Unusual Suspects

This article first appeared in Barossa Living, Autumn 2011
Tyson Stelzer

If there’s a word to sum up our food and wine tastes of the past decade it has to be “experimentation.” We’ve discovered cuisines of all number of nationalities, Masterchef has inspired us to explore new techniques and flavours and we’ve been on the hunt for wines to match. This has taken us to new shores, and we’re buying more imported wine than ever. Our taste for something different has led us to discover new varieties in our own back yard, too, and Barossa winemakers have responded with a long list of enticing alternatives with exotic flavours and hard-to-pronounce names.


Sixth generation Barossa vigneron Damien Tscharke was quickly dubbed “Mr Abariño” after finding the Spanish variety to be particularly well suited to his Marananga vineyard. That is, until the grape was instead found to be savagnin (sah-vah-nyan). “Mr Savagnin” doesn’t quite have the same ring, so the wine is simply sold as “Girl Talk.” Native to the little-known Jura region of France, savagnin is a tangy, refreshing style with a textural finish that makes it particularly versatile with Asian and fusion cuisine.


Tempranillo (tem-pra-nee-yo) is the most noble grape of spain, where it is responsible for the robust, age-worthy wines of Rioja. In Australia’s cooler climates its tangy, strawberry and vanilla flavours are brought out. In the warmer parts of the Barossa a more savoury and structured personality is evident, dark and brooding with black cherry accents.


Italian varieties have also found a place in the Barossa in recent times, and none more than sangiovese (san-geeo-vay-zee). With its red and black fruit flavours, a hint of fresh-cut herbs and an acid kick to the finish, this is the variety famous for making Chianti.


Many of the newer varieties you’ll find in the Barossa are sourced from young vines which haven’t yet developed the maturity to show the full varietal expression. But the Barossa has some old tricks up its sleeve, too, including the oldest vines of mataro (mat-are-oh) in the world. Also commonly named mourvèdre (more-ver-dr), this is a rich, dark variety which makes powerful, earthy, long-lived wines with massive tannin structures. More often blended with grenache and shiraz, some Barossa makers have succeeded in taming it sufficiently to fly solo.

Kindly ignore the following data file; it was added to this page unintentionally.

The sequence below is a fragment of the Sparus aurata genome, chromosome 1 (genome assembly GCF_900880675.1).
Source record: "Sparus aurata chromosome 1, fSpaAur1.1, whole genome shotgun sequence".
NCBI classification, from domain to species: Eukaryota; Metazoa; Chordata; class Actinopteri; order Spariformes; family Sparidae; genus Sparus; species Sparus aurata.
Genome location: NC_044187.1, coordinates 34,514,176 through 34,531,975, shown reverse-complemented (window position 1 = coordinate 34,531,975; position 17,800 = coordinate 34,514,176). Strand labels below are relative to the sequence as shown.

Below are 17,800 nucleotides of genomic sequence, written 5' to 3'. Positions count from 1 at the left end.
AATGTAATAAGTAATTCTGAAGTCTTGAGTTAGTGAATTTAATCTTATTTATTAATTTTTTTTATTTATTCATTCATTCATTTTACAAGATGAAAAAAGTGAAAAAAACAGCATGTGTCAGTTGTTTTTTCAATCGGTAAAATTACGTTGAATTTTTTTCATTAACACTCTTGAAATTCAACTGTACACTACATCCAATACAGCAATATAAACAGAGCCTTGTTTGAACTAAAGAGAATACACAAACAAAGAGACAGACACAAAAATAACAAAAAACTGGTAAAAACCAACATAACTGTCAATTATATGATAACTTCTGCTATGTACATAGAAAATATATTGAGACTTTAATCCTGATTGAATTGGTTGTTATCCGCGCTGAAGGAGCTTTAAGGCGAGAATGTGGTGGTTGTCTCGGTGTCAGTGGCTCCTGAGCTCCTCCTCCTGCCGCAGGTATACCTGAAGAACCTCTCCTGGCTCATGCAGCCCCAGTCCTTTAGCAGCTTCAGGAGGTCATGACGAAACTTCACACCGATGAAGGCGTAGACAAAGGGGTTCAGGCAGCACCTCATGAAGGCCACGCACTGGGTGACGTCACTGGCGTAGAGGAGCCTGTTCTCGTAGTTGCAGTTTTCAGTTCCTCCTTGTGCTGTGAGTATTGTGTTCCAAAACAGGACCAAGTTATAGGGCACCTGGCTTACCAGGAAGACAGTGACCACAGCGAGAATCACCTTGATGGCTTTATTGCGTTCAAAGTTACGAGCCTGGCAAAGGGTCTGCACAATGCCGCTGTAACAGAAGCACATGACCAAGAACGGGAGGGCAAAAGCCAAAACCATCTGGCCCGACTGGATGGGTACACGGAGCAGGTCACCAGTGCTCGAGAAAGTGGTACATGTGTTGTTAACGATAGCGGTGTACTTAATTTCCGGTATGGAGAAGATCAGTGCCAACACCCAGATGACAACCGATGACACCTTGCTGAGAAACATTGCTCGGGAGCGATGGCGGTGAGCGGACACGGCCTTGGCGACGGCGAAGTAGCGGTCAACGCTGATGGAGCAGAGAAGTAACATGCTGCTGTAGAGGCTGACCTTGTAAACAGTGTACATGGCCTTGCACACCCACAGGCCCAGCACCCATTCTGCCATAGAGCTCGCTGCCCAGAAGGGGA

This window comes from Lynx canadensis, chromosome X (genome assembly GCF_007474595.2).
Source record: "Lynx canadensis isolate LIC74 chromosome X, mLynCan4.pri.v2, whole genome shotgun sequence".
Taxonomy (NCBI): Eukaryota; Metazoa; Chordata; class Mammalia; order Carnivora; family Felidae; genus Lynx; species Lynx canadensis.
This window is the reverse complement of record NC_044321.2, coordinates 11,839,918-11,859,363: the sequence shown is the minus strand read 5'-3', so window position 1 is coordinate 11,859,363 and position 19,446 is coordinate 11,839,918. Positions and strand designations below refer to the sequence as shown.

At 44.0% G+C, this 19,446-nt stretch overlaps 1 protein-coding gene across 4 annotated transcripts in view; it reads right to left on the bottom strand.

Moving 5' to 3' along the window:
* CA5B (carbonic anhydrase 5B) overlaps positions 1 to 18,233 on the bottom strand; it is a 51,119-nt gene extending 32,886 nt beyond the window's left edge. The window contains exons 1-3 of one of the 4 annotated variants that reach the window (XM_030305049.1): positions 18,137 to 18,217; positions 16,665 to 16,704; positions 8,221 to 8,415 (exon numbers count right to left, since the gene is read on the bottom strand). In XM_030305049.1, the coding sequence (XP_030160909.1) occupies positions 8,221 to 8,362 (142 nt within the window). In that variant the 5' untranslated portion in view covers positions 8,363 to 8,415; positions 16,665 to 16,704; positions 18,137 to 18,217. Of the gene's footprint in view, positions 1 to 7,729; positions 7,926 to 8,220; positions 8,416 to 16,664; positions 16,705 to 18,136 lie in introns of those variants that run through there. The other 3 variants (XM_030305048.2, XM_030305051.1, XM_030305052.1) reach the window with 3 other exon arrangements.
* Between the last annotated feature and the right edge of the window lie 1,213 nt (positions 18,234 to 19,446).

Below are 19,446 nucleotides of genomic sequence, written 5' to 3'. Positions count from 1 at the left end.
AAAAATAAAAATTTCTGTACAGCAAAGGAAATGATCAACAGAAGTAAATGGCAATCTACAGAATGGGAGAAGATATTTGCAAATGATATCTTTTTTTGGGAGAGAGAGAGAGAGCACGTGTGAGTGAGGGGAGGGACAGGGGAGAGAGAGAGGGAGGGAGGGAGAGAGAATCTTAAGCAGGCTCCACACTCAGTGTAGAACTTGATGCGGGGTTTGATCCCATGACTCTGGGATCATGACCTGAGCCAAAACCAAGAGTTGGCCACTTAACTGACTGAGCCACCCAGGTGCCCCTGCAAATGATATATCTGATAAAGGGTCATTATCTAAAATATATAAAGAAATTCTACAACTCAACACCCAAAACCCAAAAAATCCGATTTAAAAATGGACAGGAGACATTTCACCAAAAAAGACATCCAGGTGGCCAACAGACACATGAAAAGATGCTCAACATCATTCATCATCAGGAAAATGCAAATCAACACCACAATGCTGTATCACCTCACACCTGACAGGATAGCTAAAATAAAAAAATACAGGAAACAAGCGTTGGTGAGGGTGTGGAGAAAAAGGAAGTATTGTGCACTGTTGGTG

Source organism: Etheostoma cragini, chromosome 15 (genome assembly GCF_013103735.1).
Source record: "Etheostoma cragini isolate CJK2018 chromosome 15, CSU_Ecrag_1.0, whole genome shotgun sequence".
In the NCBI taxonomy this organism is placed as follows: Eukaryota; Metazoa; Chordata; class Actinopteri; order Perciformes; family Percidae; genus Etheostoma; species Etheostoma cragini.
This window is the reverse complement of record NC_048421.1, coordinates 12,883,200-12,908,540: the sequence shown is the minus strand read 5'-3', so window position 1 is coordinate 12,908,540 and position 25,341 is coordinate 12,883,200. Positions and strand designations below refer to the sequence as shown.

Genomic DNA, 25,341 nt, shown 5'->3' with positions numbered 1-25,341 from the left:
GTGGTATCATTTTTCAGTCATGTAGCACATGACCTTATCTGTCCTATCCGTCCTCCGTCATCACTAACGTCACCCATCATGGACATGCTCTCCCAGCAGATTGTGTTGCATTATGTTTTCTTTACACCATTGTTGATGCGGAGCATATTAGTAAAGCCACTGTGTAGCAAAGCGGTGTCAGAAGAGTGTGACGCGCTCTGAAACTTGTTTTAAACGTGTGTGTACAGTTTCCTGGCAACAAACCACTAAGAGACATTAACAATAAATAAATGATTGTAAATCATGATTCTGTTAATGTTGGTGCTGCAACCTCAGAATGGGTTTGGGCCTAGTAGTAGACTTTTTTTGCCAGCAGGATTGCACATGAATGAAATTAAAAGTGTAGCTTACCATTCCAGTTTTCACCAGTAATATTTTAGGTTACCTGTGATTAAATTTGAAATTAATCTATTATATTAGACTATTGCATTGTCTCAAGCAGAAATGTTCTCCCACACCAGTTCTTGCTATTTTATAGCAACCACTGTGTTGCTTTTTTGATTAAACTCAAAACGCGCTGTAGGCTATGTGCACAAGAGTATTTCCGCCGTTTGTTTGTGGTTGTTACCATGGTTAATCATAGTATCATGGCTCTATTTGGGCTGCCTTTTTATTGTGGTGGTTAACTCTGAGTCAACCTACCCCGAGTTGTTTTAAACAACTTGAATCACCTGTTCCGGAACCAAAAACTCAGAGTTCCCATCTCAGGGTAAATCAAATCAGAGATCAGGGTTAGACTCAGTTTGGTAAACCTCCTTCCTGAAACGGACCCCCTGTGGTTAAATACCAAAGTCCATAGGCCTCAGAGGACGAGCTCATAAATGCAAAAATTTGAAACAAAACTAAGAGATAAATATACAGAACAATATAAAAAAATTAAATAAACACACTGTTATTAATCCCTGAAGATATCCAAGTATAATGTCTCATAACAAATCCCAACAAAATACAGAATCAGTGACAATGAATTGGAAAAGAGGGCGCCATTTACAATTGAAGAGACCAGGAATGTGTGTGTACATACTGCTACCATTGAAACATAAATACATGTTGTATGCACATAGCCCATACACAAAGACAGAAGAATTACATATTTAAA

Viognier (vee-yon-yay) has more than thirty years of history in the Eden Valley, where Yalumba makes Australia’s finest examples of the style. Apricot and peach kernel are its characteristic aromas, with a tangy, citrus palate and a lingering, dry finish.


Merlot has had a varied history in Australia, but nowhere is it more famous than in the Springhill vineyard in Eden Valley. Jim Irvine is merlot king and he crafts no less than nine incarnations of the variety every year. The best are blends with merlot’s favourite partners, cabernet sauvignon and cabernet franc. Springhill is also home to a tiny patch of powerful and spice-driven zinfandel (zin-fan-dell).


The Barossa’s world-famous shiraz and riesling remain its highlights, but when you’re on the hunt for something different you’ll discovery plenty of enticing alternatives.



Fox Gordon Cabernet Tempranillo 2007, $19

One of the bargain red wines of the year, this is a carefully and thoughtfully crafted blend of equal halves of the two varieties. Tempranillo brings complexity and excitement through its notes of savoury spice, earth and finely structured tannins, enhancing the precision of cabernet’s blackcurrant fruit and perfumed aromatics.